Coming of age in the 50’s and 60’s was a bit different than coming of age in the 21st Century. We had leaders who were out front and outspoken. And they were leaders who had experience to back up their positions on a variety of topics. Political parties had agendas that could easily be differentiated by an American public. People such as Dwight Eisenhower, Richard Nixon, Jack Kennedy and his brother, Bob, Martin Luther King, and Ralph Nader were America’s spokesmen on different issues. There were disagreements between the parties, but with the help of people like Tip O’Neill, Everett Dirksen, and others, America moved forward.
Maybe I’ve grown old and jaded, but I don’t see that leadership anywhere in America today. This began as a piece about Black leadership; about who is today’s MLK or Ralph Abernathy or Julian Bond. After reading an article by Dr. Boyce Watkins, a member of the faculty at Syracuse, I had an epiphany thought, “Wait a minute. He’s right. Where is there any leadership in America today? Why don’t we have people who speak for us, the American people?” The truth of the matter is, I regret to say, that we are a nation in such turmoil that no single person can ever again be regarded as the voice of America…and what does that bode for our future?
Perhaps the principal reason that we don’t have one, two, or three voices ringing out across the land is that the land has become so diverse, it’s an impossibility to have a few speak for the many. An elementary school teacher told me a while back that 54 different languages were spoken by the children in her school. Fifty-four is a remarkable number. She rattled off about 30 just to let me know that she wasn’t joking. It’s merely one example of how diverse out nation has become. We have opened our doors to thousands of people from other lands. Many have made significant contributions to the growth of this country while others have merely served as sponges, soaking up whatever they can without making any positive contributions. There was a time when America was viewed as a stew into which thousands of nationalities and ideologies were combined. Today, we are a salad, with each piece a different view, unwilling to combine with any other piece. We are searching for leaders and leadership but we’re doing so in vain.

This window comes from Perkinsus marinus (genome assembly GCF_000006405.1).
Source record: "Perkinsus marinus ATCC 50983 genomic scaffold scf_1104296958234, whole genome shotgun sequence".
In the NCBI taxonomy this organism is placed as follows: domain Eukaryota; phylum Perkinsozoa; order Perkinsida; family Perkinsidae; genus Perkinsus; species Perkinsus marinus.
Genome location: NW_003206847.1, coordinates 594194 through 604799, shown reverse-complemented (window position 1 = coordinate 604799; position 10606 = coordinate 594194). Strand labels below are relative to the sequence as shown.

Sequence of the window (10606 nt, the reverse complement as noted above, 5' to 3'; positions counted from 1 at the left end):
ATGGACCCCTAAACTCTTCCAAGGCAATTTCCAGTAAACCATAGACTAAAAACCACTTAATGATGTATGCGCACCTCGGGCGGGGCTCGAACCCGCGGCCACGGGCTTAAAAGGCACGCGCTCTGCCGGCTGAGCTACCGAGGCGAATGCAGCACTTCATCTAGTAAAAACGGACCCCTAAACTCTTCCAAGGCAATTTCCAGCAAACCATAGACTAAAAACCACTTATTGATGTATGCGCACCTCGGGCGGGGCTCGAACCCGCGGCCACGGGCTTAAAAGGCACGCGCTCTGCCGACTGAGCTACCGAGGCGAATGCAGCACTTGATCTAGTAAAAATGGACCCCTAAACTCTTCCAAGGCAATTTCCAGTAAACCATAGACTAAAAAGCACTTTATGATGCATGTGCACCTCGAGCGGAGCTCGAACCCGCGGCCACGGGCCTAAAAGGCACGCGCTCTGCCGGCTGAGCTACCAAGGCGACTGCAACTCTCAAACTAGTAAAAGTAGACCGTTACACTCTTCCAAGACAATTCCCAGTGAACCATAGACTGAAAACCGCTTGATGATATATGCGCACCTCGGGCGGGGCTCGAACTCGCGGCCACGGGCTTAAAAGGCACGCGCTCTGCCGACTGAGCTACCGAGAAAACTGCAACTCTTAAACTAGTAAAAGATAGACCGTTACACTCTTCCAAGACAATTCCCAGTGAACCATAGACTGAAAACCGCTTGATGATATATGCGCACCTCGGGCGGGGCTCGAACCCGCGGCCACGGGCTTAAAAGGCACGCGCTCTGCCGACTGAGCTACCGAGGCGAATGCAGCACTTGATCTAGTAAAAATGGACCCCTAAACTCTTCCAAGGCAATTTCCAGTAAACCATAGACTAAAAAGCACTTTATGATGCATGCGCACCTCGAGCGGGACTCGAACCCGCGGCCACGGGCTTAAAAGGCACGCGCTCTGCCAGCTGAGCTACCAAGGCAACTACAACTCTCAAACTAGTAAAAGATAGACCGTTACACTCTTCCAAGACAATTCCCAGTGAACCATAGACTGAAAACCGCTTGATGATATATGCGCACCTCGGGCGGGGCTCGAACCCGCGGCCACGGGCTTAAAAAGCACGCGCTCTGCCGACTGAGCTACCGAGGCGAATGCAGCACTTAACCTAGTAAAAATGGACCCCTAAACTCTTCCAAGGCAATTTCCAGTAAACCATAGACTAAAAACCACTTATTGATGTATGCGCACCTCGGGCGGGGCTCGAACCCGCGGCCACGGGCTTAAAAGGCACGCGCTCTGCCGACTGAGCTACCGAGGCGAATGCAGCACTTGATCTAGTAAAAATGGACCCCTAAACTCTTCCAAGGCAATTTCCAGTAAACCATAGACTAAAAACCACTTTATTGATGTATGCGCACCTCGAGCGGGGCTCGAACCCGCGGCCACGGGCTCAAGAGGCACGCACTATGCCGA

The qualities of a good leader are all over the map. There are, however, a few characteristics that stand out. I’ve garnered my own list, based on ‘research’ and on personal experience. My first quality of a good leader is character. Honesty and integrity are an essential part of a leader’s character. One cannot expect to build a good team if there is any doubt about the character of the person leading the group. The second quality I think of is vision. True leaders must have a vision of where they wish to take the department, division, or organization. To fulfill that vision, there must be a plan. The plan itself, if the leader is a communicator, will be developed by those within the organization. No, planning is not necessarily a characteristic, but the true leader will guide those whom he asks to create the plan so that it fits with his/her vision. This should not be considered, in any way, as deviousness or dishonest. Assuming that the vision will move the organization to the next level, the vision must be authenticated by allowing input from all of those who will be expected to implement it. The leader must have focus in the face of ambiguity and therefore, he or she must be tolerant, confident, and upbeat even when others are not. Leaders are committed to seeing the vision become a reality. My final quality of a good leader is one who is charismatic; not the hail-fellow-well-met, but the person who can make others believe that the vision and the plan will not only work, but will be, as my own leader used to say, terrific!
Are there leaders “out there?” Of course, there are. Most of them are smart enough not to want the highest office in the country, but those are the people this country desperately needs. It seems to me that we have to return to our roots and determine how we can make what worked then still work today. I’m certainly not saying, “Let’s make America great again:” America is already great in many, many ways. Now, who will step forward and say, “I have a vision and the beginnings of a plan. Who will join me in creating new horizons for this great nation of ours?” I can only hope that I will be around to see that person step forward, to embrace his or her vision, and become a part of that plan.